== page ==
A pacemaker maintains the heart rate of a patient between a certain programmable range. For example, in humans that range is typically between 60-80 beats per minute (lower rate) and 120-160 beats per minute (upper rate). In one embodiment, the present invention contemplates a pacemaker for stimulating the independent conduction zones and reestablishing functional communication between the zones. A pacemaker automatically applies a pacing impulse to the heart of sufficient magnitude to depolarize the tissue. The device is adapted to continue delivering intermittent pacing to the heart in the event that the heart fails to return to its normal behavioral pattern, and has the ability of automatically regaining sensing control over a functional heart, thereby insuring that further pacing is inhibited.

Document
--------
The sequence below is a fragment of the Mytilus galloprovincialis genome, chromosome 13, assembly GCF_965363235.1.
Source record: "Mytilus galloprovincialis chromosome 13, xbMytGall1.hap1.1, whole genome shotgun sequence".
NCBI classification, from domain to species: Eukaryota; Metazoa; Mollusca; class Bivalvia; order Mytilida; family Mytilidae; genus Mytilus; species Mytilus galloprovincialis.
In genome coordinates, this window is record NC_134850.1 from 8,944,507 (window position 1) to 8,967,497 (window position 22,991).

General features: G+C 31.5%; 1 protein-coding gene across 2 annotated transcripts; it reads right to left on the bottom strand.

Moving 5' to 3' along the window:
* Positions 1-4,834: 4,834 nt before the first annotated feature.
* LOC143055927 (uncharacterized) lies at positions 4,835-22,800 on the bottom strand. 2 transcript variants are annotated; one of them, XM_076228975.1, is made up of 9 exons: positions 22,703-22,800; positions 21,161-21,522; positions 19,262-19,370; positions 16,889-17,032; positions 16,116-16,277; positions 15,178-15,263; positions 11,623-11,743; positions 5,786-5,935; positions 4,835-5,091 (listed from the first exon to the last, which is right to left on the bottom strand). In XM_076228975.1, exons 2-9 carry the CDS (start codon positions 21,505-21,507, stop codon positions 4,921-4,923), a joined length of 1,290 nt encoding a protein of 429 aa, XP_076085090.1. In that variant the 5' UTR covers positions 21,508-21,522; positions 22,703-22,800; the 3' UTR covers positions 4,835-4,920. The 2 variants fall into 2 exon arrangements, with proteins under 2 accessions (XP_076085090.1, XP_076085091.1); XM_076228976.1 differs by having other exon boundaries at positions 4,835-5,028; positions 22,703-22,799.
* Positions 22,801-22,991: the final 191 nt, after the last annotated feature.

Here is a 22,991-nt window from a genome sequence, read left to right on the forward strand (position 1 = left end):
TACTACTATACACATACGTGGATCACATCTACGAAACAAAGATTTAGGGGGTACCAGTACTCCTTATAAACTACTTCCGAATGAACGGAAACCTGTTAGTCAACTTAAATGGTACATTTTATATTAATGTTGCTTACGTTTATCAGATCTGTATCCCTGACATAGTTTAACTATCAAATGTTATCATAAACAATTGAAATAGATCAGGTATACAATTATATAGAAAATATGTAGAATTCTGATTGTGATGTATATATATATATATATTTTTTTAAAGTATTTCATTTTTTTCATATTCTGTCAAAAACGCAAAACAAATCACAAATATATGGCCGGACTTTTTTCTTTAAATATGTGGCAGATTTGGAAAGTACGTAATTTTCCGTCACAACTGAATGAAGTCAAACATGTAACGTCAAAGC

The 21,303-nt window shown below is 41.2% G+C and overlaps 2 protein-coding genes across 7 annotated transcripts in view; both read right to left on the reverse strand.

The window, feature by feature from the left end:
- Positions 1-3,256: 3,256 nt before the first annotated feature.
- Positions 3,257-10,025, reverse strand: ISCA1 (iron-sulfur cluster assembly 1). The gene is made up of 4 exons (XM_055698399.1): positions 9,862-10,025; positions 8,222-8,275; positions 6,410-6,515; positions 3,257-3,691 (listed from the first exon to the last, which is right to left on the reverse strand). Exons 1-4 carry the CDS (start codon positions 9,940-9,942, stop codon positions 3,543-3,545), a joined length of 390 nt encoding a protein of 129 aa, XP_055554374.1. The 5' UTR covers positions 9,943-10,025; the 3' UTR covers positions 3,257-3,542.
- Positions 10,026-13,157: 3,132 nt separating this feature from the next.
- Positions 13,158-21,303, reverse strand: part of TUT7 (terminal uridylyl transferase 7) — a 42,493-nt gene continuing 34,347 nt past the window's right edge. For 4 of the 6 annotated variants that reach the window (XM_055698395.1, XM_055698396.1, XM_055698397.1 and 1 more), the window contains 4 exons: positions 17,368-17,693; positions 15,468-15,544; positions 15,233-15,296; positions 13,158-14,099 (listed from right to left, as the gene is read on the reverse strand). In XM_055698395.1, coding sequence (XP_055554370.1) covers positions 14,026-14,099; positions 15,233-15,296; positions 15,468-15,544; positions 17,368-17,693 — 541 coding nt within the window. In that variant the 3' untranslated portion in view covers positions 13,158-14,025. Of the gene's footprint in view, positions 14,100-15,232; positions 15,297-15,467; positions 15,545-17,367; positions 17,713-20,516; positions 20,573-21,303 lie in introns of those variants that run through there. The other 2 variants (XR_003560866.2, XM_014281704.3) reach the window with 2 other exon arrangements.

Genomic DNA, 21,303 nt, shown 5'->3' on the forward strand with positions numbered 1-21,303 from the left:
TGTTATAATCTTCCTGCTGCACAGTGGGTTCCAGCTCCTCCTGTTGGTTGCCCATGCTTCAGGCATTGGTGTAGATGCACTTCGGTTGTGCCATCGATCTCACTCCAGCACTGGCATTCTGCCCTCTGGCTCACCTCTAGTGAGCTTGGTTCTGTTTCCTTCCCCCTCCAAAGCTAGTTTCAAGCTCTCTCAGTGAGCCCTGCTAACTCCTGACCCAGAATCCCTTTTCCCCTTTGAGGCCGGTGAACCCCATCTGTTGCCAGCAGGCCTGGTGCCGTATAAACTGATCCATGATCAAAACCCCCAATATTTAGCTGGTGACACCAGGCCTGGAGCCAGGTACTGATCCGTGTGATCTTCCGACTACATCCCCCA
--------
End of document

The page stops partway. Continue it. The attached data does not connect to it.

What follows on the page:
The pacemaker circuit comprises two basic subsystems; a sensing system, which continuously monitors heart activity; and a stimulation system which upon receiving a signal from the sensing system applies a pacing impulse to the myocardium through an intravascular electrical lead. A first bipolar lead may be coupled to the pulse generator and has an electrode located at its distal end to sense and pace the atrium. Alternatively, the, atrial leads may comprise separate sensing and pacing electrodes. A second bipolar lead coupled to the generator is used for sensing and pacing the ventricle. Alternatively, the ventricular leads may comprise separate sensing and pacing electrodes. A circuit is provided for applying impedance measuring current pulses between one of these electrodes and the others.